Now that I’m older and wiser, I know I could have gone forward zero times, and as long as God and I were talking, I would have been okay. God save us from humans trying to take the place of his Spirit!

  9. I associate this song with my time in Anglo-Catholicism, which would be anathema to IFB. They played it every Sunday during the service of Benediction (kind of idol-worshippy use of a bit of blessed communion wafer, with prostration before it by the priest and acolytes while everyone else sang Just As I Am). It makes me feel awkward and guilty still, though, both for its content and for remembering how much I loved it and was moved by it, even while thinking I shouldn’t in a service that was so utterly idolatrous in nature to me…

  10. This was one of the songs my fundy church always played during invitations. It took me about 24 seconds before I got bored and irritated and closed the window.

  11. My legs start to get tired when I hear it because I’m used to standing through 1,000 verses of it while a preacher asks 50 million trick questions to get people to raise their hand and ultimately come down to the altar.

  12. When I *hear* the song, I feel a fundy drag; however, when I think of the words or read them, I feel overwhelmed and thankful.

    I used to get the fundy drag no matter what, but my turning point for “Just As I Am” came when a non-fundy/agnostic accepted Christ after a long time of holding back and doubts. He used that song as his testimony and he’s never set foot in a fundy church before. To him, it is simply a “grand old hymn”. So, now, I like to read the words and see them as he sees them. They are a blessing!

  13. “I would not embarrass anyone in the building, but if there is one not sure of their salvation, would you slip up a hand and say preacher pray for me. I PROMISE nobody is looking around. “

    1. Cult 101, break down boundaries, invade people’s interior lives and even claim that the individual has no claim to it.

  14. 4 notes and I was instantly transformed to an opening service at BJU. I thought of something to confess, but I did it right there in my seat…. ๐Ÿ™‚

  15. No, nothing happened. The lord of the pulpit couldn’t even move me to the alter as it did the entire congregation every single time, that just left me singing “Just as I am” solo.

  16. No desire to get on my knees, no guilt or feeling like I need to “get right with God.” Just a tightening in my chest and bad memories. I lasted about 40 seconds.

  17. I feel no guilt nor have any desire to “hit the alter to git right with gawd!”. I just have pleasant memories of my grandfather singing this song while standing next to me in church. ๐Ÿ™‚

  18. This song was so familiar I didn’t need the music to play it for my congregation and I remember many times zoning completely out thinking about other things while I played it. And the youtube version had an organ! *twitch*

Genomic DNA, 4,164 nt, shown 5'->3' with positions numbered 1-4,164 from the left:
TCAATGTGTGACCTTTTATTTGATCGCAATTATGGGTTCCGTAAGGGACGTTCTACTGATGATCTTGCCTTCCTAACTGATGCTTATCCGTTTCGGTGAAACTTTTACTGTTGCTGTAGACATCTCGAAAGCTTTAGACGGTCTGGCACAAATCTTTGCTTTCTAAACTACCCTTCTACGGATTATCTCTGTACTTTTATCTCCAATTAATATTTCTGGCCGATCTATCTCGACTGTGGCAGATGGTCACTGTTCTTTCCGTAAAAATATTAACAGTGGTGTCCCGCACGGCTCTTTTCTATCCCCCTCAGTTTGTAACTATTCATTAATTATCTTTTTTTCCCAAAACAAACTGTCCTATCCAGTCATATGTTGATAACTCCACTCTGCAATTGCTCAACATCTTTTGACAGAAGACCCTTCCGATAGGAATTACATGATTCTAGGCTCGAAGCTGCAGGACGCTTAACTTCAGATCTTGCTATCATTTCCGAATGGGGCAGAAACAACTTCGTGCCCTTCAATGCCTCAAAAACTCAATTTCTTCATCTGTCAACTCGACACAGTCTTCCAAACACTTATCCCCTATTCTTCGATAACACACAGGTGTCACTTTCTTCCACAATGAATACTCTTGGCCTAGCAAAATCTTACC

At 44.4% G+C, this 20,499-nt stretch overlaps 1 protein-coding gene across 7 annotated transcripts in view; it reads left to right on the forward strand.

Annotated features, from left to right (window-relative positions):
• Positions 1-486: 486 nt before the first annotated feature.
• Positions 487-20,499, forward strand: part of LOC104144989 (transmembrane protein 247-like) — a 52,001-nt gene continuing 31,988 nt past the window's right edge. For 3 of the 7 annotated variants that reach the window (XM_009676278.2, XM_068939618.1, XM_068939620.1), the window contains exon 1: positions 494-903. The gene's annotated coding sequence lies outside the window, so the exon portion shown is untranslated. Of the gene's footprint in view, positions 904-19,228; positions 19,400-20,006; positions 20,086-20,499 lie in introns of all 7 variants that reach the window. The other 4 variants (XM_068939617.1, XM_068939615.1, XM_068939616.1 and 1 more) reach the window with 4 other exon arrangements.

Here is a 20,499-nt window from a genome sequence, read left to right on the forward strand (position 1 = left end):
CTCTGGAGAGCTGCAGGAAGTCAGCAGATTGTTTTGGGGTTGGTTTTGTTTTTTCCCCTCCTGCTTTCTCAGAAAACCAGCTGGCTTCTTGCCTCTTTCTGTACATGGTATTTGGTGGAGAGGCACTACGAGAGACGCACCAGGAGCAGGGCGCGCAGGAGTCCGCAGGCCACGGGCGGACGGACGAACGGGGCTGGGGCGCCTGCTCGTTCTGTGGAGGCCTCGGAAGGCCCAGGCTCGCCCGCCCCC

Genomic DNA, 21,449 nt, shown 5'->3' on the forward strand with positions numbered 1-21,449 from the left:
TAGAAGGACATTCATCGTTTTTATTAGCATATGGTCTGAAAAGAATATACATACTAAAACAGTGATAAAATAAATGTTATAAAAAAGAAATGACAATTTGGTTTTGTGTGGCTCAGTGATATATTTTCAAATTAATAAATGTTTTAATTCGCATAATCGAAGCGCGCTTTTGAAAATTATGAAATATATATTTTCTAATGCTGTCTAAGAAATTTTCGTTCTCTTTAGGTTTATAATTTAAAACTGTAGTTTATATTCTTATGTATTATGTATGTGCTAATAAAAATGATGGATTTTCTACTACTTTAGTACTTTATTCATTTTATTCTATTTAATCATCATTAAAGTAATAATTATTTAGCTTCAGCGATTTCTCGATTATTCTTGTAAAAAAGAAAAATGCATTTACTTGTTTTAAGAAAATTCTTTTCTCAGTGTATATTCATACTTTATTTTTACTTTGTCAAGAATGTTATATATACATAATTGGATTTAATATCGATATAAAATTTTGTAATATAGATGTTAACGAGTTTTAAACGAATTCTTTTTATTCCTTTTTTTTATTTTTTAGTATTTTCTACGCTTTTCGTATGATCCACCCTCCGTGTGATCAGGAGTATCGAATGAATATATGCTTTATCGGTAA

1. I did exactly the same! I did not even listen to the song.

      Not that I hate it–the words are good–but the overuse of the tune and its stifling slowness of the tune irritates me intensely.

  19. We used to have this really pretty version of that song…choir going at it acapella, tweaked a little. That I liked, and the IFB wasn’t really part of my home life. I just like music that pleases my ear.

    I do remember the invitations, though…the difference between the church I go to now and the way fundy invitations were…is refreshing.

  20. 16 seconds in I was irritated. Not guilted or anything, but I couldn’t listen any longer. My husband selects the songs at our church, and he rarely uses this one. Our pastor prefers one or two verses and then done. I don’t feel the pressure I have in the past. ๐Ÿ˜€

  21. Actually this version sounded much too upbeat for the fundy churches I used to attend. I always felt like closing altar call was like a funeral march.

  22. Alright, i started playing the song, chuckled to myself and moved on to something else. 10 seconds after i started playing it my wife came to my office door and said “I had the sudden urge to come to the front of your office.” She then laughed but I asked her if she had just been on SFL, she had no clue what I was talking about.

    Classic.

  23. 6 seconds.

    No guilt (I never did the whole confess at the altar thing even though my MOG wanted everyone too). I do fee anxious, tightness in the chest and gut, feelings of hopelessness and frustration.

    Sheesh… I’ve only been out for three months, but it all comes crashing back so quickly.

  24. I actually was able to listen to the whole thing…but my survival technique in the IFB music was to pay attention to hitting the right alto note so I could ignore the fact that they all sang one thing and did another. I did occassionally get in trouble for basing my arguement against pre-mils on hymns that they sang…and they HATED that! ๐Ÿ˜ˆ

  25. I didn’t even listen to it at all. I saw the link’s title as it loaded in my browser and I was already twitching. [Shudders]

    But you haven’t really sung that song until you sing all six verse thru at least three times.

    1. (For you heathens, K&W is a cafeteria restaurant here in NC, where the holy fundies dine after Sunday morning services. The chain is almost as old as fundyland)

  26. I became a Christian at a “Tent Mission” when I was 13. That was the hymn they played when I made my decision to follow Christ. I don’t think it was the hymn that did it, though, God’s Spirit had working on me for a long time.